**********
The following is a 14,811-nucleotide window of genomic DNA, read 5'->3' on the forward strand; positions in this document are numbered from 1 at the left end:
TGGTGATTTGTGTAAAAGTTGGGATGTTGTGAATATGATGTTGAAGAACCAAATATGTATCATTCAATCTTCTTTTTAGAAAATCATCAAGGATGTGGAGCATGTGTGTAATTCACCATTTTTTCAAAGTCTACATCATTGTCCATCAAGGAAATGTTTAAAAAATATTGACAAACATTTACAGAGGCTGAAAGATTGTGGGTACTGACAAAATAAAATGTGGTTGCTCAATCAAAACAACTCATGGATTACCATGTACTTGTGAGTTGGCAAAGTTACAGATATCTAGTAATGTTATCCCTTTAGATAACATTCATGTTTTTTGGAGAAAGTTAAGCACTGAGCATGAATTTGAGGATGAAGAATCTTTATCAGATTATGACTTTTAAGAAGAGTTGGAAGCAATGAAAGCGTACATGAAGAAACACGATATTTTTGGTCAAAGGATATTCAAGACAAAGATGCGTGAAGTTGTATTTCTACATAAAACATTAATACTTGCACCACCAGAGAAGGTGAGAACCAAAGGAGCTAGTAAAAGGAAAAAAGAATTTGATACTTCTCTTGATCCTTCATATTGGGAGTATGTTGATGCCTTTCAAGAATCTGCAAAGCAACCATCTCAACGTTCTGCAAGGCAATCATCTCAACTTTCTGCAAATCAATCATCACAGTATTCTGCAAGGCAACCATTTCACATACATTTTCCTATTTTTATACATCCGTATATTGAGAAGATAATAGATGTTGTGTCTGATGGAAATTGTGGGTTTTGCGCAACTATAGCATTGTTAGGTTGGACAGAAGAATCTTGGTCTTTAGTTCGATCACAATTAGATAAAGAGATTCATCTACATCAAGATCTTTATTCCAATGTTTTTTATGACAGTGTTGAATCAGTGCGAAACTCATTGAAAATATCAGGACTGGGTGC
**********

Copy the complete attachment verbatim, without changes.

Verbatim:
The following is a 14,811-nucleotide window of genomic DNA, read 5'->3' on the forward strand; positions in this document are numbered from 1 at the left end:
TGGTGATTTGTGTAAAAGTTGGGATGTTGTGAATATGATGTTGAAGAACCAAATATGTATCATTCAATCTTCTTTTTAGAAAATCATCAAGGATGTGGAGCATGTGTGTAATTCACCATTTTTTCAAAGTCTACATCATTGTCCATCAAGGAAATGTTTAAAAAATATTGACAAACATTTACAGAGGCTGAAAGATTGTGGGTACTGACAAAATAAAATGTGGTTGCTCAATCAAAACAACTCATGGATTACCATGTACTTGTGAGTTGGCAAAGTTACAGATATCTAGTAATGTTATCCCTTTAGATAACATTCATGTTTTTTGGAGAAAGTTAAGCACTGAGCATGAATTTGAGGATGAAGAATCTTTATCAGATTATGACTTTTAAGAAGAGTTGGAAGCAATGAAAGCGTACATGAAGAAACACGATATTTTTGGTCAAAGGATATTCAAGACAAAGATGCGTGAAGTTGTATTTCTACATAAAACATTAATACTTGCACCACCAGAGAAGGTGAGAACCAAAGGAGCTAGTAAAAGGAAAAAAGAATTTGATACTTCTCTTGATCCTTCATATTGGGAGTATGTTGATGCCTTTCAAGAATCTGCAAAGCAACCATCTCAACGTTCTGCAAGGCAATCATCTCAACTTTCTGCAAATCAATCATCACAGTATTCTGCAAGGCAACCATTTCACATACATTTTCCTATTTTTATACATCCGTATATTGAGAAGATAATAGATGTTGTGTCTGATGGAAATTGTGGGTTTTGCGCAACTATAGCATTGTTAGGTTGGACAGAAGAATCTTGGTCTTTAGTTCGATCACAATTAGATAAAGAGATTCATCTACATCAAGATCTTTATTCCAATGTTTTTTATGACAGTGTTGAATCAGTGCGAAACTCATTGAAAATATCAGGACTGGGTGC